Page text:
Oh my, am I rusty.  I felt a lot of nervousness about the whole thing.   And I got there late, so I had the worst possible location in relation to the model.  And then there was setting up and deciding whether to use charcoal or conte or pencil or pastels or.....?   Yes, my "You can't do this! Who are you kidding?" voice was working overtime.  I can always depend on that old  faithful "friend" to show up.  I remember reading once that the louder the inner voice is yelling at you to quit, go home, cease and desist....the more you can be sure you're doing the right thing!

My figure drawing skills need a LOT of improvement, but going down there and drawing was exactly what was needed.  Not only did I spend three hours of much needed drawing practice but I felt so energized when I returned home that I spent another three hours in the studio painting a still life.  It was a good day.  I'll be going back to the SFAC for life drawing whenever I can.

We did a lot of quick sketches followed by some longer poses.  I think these were both 15 minute sketches.  Both are charcoal. 





My Art Site: Bruce Hancock Fine Art

Friday, August 22, 2014

"Carnie" Figure in Oil

This "Carnie" (or "Carney") was spotted at the Carnival section of the Amador County Fair a few weeks ago.  It was mid afternoon on a very hot summer day and business was a little slow, apparently.  I had stopped to enjoy a corn dog and beer when I spotted him.

This is an 11 x 14 on stretched canvas.  I tried to keep the very busy background as loose and abstract as I could.  I wanted only the Carnie and the Sledge Hammer Bell Tower to stand out.  This painting was completed in about 3 -4 hours in two sessions.   The first was the block in kept very abstract and the second was spent defining the elements that I wanted to have as the focus.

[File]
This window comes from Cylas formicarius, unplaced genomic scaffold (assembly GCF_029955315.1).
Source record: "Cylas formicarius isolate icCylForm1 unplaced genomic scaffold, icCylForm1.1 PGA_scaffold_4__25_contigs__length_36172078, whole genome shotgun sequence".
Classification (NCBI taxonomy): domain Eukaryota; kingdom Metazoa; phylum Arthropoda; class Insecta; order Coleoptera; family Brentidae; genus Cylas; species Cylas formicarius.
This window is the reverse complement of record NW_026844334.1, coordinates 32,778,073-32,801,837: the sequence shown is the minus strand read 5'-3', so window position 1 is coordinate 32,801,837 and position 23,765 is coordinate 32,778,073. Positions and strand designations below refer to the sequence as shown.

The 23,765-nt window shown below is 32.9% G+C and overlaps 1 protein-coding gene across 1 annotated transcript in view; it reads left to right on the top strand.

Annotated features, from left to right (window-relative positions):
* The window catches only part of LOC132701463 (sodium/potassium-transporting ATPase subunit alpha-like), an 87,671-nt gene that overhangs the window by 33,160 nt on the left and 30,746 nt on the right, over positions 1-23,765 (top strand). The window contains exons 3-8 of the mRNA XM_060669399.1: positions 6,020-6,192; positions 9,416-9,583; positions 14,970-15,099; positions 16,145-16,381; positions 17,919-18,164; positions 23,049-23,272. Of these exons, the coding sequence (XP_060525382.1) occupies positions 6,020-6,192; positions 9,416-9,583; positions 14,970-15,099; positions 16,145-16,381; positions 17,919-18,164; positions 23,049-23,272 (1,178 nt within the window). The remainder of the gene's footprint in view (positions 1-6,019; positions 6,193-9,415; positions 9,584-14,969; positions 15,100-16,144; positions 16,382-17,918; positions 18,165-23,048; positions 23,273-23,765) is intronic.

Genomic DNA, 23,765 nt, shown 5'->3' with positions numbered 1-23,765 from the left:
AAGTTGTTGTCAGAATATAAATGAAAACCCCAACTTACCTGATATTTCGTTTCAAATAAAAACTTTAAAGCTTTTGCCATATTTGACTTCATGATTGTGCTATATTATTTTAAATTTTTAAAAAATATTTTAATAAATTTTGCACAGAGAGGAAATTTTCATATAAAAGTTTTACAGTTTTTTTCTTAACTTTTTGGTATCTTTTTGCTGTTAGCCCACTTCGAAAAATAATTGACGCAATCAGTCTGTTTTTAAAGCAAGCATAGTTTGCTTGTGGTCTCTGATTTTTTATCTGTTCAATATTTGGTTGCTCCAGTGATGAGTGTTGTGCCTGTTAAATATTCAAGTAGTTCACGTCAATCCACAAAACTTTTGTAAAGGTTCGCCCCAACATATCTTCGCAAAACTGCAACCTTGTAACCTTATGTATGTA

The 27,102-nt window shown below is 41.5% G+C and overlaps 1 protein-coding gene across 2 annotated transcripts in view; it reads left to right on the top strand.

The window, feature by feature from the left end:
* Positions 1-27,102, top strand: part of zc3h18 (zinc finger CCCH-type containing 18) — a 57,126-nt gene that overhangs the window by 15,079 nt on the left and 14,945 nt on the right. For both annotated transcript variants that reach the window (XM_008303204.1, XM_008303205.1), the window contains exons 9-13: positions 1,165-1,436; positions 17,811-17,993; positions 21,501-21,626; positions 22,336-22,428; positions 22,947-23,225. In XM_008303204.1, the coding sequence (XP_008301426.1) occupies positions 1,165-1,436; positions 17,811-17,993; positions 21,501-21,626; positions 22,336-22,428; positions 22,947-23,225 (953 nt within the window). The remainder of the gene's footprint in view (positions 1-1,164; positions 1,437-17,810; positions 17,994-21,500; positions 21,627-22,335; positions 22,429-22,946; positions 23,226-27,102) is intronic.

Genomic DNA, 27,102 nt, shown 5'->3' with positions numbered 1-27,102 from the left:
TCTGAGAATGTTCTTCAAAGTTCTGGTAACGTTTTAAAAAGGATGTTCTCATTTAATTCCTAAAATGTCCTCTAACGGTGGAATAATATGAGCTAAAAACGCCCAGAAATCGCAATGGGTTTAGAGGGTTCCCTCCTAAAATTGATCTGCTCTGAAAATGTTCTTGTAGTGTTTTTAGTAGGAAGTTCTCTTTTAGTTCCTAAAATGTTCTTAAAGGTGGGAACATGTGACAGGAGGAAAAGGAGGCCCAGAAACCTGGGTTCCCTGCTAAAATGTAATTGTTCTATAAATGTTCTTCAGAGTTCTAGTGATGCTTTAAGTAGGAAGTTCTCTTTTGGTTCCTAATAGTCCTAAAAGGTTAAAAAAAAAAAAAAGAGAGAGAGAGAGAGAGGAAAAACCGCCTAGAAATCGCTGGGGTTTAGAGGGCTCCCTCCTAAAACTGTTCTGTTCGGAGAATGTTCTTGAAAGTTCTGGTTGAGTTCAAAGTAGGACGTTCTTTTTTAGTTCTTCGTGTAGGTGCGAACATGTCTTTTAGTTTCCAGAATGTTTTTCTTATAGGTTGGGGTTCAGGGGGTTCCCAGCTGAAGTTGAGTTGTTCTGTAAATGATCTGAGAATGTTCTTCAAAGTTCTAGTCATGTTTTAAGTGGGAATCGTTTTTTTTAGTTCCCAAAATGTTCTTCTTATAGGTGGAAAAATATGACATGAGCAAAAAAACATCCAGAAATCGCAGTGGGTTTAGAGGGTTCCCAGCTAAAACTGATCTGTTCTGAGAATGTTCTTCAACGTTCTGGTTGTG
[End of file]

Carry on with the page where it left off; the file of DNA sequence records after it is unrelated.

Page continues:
I really enjoyed the way this painting came together.  It seemed almost effortless.  Having a great subject matter definately helped!  (The corn dog and the COLD beer was good too!)

Carnie   11 x 14 Oil on stretched canvas 


Here's the block in at the end of the first session.

Carnie   WIP



My Art Site: Bruce Hancock Fine Art

Friday, July 18, 2014

White Vase - Still life

Painting still life is a restful and cathartic experience for me.  I've been distracted from the easel lately by many things.  Home improvement projects have demanded a lot of time and mental energy for planning and negotiating...but so far have gone well, thankfully.  And the office is busier than it has been in a long time as we finally begin to recover from the long recession / depression.  These are all good things, but they demand mental energy that might otherwise be channeled into the studio.

At these times when creative energy is at a low and the urge to paint is almost nonexistent, still life comes to the rescue.   In this case, I found some fake - yes, not real - 'flowers', a vase, and a brass bowl.  With a few apples and an orange, I was ready to go and painting in minutes.  I didn't worry about 'symbolism' or complexity....I just wanted to paint and forget other demands for awhile.

White Vase    Oil on stretched canvas   16 x 20

The very light area at the right is a light reflection ....that area is actually very dark.  


My Art Site: Bruce Hancock Fine Art

Monday, July 14, 2014

Campaspe - Best in Show!